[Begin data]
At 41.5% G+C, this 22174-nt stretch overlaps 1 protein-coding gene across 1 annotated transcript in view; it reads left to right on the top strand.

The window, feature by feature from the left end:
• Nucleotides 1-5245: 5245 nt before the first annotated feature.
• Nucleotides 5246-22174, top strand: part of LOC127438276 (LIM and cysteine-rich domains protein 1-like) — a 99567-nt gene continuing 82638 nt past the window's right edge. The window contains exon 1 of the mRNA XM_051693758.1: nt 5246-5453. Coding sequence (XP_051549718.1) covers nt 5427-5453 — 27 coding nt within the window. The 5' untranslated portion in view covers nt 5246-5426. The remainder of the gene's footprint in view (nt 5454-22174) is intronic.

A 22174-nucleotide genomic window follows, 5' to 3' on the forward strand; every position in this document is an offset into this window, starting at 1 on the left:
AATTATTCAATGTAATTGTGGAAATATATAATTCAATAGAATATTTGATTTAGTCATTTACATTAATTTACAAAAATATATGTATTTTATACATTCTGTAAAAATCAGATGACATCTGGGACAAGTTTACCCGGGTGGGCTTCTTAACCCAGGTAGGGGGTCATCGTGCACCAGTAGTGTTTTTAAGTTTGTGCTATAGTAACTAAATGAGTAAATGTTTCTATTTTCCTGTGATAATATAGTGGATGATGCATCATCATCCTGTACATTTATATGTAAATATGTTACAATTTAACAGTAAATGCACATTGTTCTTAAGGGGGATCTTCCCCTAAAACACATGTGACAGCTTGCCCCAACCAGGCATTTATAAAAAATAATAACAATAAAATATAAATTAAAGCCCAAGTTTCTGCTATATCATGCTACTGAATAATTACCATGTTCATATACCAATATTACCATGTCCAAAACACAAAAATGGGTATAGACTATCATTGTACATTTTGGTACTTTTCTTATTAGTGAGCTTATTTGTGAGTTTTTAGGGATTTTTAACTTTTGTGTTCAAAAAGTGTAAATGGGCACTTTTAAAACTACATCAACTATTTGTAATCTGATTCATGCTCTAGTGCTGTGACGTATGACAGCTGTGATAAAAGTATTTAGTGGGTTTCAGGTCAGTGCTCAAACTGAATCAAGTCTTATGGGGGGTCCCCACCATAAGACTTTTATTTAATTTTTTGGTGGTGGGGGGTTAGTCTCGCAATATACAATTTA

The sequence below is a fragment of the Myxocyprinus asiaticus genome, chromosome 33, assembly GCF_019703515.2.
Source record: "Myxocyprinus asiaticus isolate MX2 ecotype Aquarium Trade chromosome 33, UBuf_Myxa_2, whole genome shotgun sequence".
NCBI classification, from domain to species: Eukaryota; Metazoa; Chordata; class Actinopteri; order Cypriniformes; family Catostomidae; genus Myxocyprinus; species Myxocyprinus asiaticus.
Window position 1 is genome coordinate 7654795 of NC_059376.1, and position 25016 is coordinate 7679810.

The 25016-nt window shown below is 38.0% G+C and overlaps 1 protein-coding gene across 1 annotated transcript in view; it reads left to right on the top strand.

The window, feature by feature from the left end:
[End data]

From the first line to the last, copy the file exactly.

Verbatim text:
At 41.5% G+C, this 22174-nt stretch overlaps 1 protein-coding gene across 1 annotated transcript in view; it reads left to right on the top strand.

The window, feature by feature from the left end:
• Nucleotides 1-5245: 5245 nt before the first annotated feature.
• Nucleotides 5246-22174, top strand: part of LOC127438276 (LIM and cysteine-rich domains protein 1-like) — a 99567-nt gene continuing 82638 nt past the window's right edge. The window contains exon 1 of the mRNA XM_051693758.1: nt 5246-5453. Coding sequence (XP_051549718.1) covers nt 5427-5453 — 27 coding nt within the window. The 5' untranslated portion in view covers nt 5246-5426. The remainder of the gene's footprint in view (nt 5454-22174) is intronic.

A 22174-nucleotide genomic window follows, 5' to 3' on the forward strand; every position in this document is an offset into this window, starting at 1 on the left:
AATTATTCAATGTAATTGTGGAAATATATAATTCAATAGAATATTTGATTTAGTCATTTACATTAATTTACAAAAATATATGTATTTTATACATTCTGTAAAAATCAGATGACATCTGGGACAAGTTTACCCGGGTGGGCTTCTTAACCCAGGTAGGGGGTCATCGTGCACCAGTAGTGTTTTTAAGTTTGTGCTATAGTAACTAAATGAGTAAATGTTTCTATTTTCCTGTGATAATATAGTGGATGATGCATCATCATCCTGTACATTTATATGTAAATATGTTACAATTTAACAGTAAATGCACATTGTTCTTAAGGGGGATCTTCCCCTAAAACACATGTGACAGCTTGCCCCAACCAGGCATTTATAAAAAATAATAACAATAAAATATAAATTAAAGCCCAAGTTTCTGCTATATCATGCTACTGAATAATTACCATGTTCATATACCAATATTACCATGTCCAAAACACAAAAATGGGTATAGACTATCATTGTACATTTTGGTACTTTTCTTATTAGTGAGCTTATTTGTGAGTTTTTAGGGATTTTTAACTTTTGTGTTCAAAAAGTGTAAATGGGCACTTTTAAAACTACATCAACTATTTGTAATCTGATTCATGCTCTAGTGCTGTGACGTATGACAGCTGTGATAAAAGTATTTAGTGGGTTTCAGGTCAGTGCTCAAACTGAATCAAGTCTTATGGGGGGTCCCCACCATAAGACTTTTATTTAATTTTTTGGTGGTGGGGGGTTAGTCTCGCAATATACAATTTA

The sequence below is a fragment of the Myxocyprinus asiaticus genome, chromosome 33, assembly GCF_019703515.2.
Source record: "Myxocyprinus asiaticus isolate MX2 ecotype Aquarium Trade chromosome 33, UBuf_Myxa_2, whole genome shotgun sequence".
NCBI classification, from domain to species: Eukaryota; Metazoa; Chordata; class Actinopteri; order Cypriniformes; family Catostomidae; genus Myxocyprinus; species Myxocyprinus asiaticus.
Window position 1 is genome coordinate 7654795 of NC_059376.1, and position 25016 is coordinate 7679810.

The 25016-nt window shown below is 38.0% G+C and overlaps 1 protein-coding gene across 1 annotated transcript in view; it reads left to right on the top strand.

The window, feature by feature from the left end: